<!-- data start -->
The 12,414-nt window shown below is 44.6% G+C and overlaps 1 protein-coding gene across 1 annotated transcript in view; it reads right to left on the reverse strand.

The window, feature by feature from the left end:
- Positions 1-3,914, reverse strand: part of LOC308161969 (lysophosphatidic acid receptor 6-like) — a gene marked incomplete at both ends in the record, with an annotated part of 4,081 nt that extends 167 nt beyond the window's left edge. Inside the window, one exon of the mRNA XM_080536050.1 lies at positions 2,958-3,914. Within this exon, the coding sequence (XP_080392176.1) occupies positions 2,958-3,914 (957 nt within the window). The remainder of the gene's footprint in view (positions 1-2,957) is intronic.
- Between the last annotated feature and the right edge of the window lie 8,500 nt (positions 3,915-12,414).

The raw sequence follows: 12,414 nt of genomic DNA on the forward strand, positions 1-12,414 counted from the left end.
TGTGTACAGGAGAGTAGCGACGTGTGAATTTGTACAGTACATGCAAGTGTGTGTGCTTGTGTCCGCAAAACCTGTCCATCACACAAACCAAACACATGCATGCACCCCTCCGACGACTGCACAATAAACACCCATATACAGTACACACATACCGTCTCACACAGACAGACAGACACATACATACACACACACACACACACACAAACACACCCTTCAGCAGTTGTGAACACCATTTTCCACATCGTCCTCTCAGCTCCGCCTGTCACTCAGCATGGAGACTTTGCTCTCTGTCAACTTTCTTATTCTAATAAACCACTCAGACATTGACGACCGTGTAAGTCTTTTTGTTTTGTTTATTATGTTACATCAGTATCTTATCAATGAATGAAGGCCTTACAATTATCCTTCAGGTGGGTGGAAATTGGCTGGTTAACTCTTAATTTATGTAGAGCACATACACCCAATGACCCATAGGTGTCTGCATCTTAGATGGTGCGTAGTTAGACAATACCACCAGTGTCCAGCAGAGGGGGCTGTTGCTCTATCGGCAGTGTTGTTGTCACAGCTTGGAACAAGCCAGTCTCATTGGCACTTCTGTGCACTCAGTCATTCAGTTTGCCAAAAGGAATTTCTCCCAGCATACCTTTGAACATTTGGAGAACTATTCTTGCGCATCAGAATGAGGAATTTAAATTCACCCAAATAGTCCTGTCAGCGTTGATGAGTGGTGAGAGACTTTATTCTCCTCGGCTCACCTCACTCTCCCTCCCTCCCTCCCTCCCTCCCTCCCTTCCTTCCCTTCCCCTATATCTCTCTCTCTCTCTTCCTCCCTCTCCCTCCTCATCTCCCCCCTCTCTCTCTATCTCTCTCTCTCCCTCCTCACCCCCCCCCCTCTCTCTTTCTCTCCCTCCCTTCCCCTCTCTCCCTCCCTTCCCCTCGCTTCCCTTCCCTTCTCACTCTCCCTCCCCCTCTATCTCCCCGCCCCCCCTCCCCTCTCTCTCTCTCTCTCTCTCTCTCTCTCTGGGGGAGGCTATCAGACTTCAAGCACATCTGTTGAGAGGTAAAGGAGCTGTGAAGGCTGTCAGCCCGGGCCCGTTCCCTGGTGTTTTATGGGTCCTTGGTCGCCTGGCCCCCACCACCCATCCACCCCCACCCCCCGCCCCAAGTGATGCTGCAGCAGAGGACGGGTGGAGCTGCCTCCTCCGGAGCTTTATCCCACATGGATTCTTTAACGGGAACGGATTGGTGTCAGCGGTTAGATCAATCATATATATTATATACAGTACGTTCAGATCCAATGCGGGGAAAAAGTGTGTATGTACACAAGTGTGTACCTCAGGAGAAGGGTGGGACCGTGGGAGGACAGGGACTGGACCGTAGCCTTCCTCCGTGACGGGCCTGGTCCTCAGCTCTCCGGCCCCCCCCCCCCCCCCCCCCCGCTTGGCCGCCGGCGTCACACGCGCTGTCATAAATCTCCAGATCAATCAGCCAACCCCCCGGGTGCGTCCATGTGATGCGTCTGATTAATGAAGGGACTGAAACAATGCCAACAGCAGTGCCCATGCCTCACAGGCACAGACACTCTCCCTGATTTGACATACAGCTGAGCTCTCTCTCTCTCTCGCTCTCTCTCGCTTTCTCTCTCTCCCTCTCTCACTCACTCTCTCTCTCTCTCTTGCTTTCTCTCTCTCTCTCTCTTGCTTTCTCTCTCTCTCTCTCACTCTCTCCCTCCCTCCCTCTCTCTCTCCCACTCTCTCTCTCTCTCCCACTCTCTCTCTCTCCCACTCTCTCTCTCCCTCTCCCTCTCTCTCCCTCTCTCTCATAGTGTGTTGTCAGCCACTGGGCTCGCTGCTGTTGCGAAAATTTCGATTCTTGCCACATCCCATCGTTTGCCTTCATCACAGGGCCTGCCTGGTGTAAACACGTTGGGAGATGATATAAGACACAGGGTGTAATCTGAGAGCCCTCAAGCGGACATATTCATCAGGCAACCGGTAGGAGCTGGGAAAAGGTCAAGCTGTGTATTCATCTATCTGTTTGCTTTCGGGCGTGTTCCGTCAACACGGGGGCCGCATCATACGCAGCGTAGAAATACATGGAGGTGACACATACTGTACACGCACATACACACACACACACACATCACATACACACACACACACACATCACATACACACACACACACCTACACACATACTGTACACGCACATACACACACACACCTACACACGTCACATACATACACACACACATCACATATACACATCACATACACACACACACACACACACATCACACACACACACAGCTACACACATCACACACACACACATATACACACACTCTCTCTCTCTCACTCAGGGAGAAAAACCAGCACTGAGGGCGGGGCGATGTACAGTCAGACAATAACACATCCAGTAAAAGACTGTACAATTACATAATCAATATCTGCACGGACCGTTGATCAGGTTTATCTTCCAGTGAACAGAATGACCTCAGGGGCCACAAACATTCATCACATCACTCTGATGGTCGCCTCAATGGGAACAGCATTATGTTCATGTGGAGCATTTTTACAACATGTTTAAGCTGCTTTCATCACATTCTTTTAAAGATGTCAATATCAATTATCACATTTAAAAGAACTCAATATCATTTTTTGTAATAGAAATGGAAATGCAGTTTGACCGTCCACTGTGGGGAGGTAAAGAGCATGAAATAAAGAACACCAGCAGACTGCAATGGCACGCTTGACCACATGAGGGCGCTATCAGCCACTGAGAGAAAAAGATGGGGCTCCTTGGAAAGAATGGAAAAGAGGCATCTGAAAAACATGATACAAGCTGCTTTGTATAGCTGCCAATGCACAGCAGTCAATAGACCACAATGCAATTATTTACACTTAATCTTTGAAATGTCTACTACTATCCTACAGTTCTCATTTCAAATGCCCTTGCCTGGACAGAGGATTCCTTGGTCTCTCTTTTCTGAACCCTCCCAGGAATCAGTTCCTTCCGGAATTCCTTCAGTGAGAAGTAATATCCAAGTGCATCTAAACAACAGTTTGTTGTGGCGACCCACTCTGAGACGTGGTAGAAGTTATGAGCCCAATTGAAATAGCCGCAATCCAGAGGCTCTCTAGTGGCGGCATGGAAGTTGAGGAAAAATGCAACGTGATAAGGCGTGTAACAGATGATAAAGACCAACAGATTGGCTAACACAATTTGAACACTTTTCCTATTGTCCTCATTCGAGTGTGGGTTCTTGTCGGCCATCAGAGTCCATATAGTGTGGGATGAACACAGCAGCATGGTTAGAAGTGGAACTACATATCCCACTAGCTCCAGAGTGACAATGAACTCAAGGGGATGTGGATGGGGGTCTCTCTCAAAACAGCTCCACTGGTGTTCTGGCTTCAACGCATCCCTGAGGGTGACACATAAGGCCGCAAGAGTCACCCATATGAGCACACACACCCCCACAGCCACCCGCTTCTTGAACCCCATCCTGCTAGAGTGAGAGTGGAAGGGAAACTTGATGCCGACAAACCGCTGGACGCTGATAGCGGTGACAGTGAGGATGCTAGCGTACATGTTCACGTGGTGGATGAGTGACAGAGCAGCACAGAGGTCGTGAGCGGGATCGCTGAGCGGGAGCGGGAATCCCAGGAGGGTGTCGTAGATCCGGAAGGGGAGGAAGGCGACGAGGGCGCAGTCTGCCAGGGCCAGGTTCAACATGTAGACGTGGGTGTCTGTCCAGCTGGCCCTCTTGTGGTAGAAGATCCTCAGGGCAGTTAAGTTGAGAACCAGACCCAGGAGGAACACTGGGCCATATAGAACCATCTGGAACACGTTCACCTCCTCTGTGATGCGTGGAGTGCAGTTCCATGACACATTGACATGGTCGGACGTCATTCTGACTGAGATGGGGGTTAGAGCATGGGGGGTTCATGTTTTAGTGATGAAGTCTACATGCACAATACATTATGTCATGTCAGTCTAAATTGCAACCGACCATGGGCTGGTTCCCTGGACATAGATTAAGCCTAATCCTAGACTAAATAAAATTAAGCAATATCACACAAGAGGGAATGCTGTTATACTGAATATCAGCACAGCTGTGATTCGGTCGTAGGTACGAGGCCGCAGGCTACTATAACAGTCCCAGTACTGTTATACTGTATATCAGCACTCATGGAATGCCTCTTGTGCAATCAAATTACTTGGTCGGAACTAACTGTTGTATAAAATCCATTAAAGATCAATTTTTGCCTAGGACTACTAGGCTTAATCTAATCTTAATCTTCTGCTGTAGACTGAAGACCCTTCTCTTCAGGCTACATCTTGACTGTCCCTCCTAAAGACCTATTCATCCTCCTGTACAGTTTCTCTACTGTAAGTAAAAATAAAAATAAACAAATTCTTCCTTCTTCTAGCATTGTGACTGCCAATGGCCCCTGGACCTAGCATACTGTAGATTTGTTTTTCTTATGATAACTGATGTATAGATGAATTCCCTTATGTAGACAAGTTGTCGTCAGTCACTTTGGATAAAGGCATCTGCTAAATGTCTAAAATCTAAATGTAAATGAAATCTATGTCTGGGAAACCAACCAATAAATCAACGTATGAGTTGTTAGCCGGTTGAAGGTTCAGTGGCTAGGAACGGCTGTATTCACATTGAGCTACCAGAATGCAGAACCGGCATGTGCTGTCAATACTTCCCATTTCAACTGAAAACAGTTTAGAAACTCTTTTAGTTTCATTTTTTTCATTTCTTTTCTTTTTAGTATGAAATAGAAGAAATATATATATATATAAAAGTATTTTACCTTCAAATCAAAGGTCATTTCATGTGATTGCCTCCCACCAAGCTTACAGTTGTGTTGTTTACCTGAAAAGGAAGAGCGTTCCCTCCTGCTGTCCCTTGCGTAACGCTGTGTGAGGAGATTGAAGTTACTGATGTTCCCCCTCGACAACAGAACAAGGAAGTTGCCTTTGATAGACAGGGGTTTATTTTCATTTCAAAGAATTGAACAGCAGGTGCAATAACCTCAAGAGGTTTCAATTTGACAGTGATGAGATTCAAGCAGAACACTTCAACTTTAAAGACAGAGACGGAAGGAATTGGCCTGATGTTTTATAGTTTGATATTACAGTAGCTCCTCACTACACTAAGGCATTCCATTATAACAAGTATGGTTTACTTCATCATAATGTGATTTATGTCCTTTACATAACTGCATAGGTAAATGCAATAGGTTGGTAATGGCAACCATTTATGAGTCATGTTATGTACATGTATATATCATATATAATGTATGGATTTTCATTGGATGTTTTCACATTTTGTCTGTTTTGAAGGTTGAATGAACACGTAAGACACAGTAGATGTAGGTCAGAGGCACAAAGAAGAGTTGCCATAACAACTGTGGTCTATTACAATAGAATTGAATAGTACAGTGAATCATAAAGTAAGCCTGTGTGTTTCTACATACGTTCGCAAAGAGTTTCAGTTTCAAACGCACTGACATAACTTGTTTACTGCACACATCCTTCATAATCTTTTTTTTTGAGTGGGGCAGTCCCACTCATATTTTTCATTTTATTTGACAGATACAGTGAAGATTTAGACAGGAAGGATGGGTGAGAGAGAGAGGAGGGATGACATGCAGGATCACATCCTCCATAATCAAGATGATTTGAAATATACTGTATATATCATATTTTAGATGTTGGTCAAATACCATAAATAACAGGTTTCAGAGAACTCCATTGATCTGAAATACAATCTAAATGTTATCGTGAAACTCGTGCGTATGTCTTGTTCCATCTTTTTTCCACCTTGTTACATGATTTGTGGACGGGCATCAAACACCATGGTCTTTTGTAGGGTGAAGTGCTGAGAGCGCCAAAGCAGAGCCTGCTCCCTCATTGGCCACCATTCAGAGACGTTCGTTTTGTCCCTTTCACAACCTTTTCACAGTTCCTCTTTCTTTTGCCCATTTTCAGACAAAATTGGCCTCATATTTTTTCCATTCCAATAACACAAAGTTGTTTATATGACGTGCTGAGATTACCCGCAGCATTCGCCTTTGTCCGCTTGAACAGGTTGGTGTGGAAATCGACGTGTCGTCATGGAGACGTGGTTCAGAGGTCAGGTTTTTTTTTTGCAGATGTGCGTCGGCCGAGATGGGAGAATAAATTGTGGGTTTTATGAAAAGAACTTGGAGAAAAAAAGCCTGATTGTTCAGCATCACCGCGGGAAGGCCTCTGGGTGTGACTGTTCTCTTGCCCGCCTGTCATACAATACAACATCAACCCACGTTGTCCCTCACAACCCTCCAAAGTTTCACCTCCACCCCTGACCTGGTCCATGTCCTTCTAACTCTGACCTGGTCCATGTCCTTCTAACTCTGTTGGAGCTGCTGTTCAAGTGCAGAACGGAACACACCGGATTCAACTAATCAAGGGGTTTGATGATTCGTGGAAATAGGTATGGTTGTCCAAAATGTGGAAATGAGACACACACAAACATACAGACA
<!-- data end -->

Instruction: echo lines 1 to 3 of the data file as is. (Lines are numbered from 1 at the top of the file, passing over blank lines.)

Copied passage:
The 12,414-nt window shown below is 44.6% G+C and overlaps 1 protein-coding gene across 1 annotated transcript in view; it reads right to left on the reverse strand.

The window, feature by feature from the left end:
- Positions 1-3,914, reverse strand: part of LOC308161969 (lysophosphatidic acid receptor 6-like) — a gene marked incomplete at both ends in the record, with an annotated part of 4,081 nt that extends 167 nt beyond the window's left edge. Inside the window, one exon of the mRNA XM_080536050.1 lies at positions 2,958-3,914. Within this exon, the coding sequence (XP_080392176.1) occupies positions 2,958-3,914 (957 nt within the window). The remainder of the gene's footprint in view (positions 1-2,957) is intronic.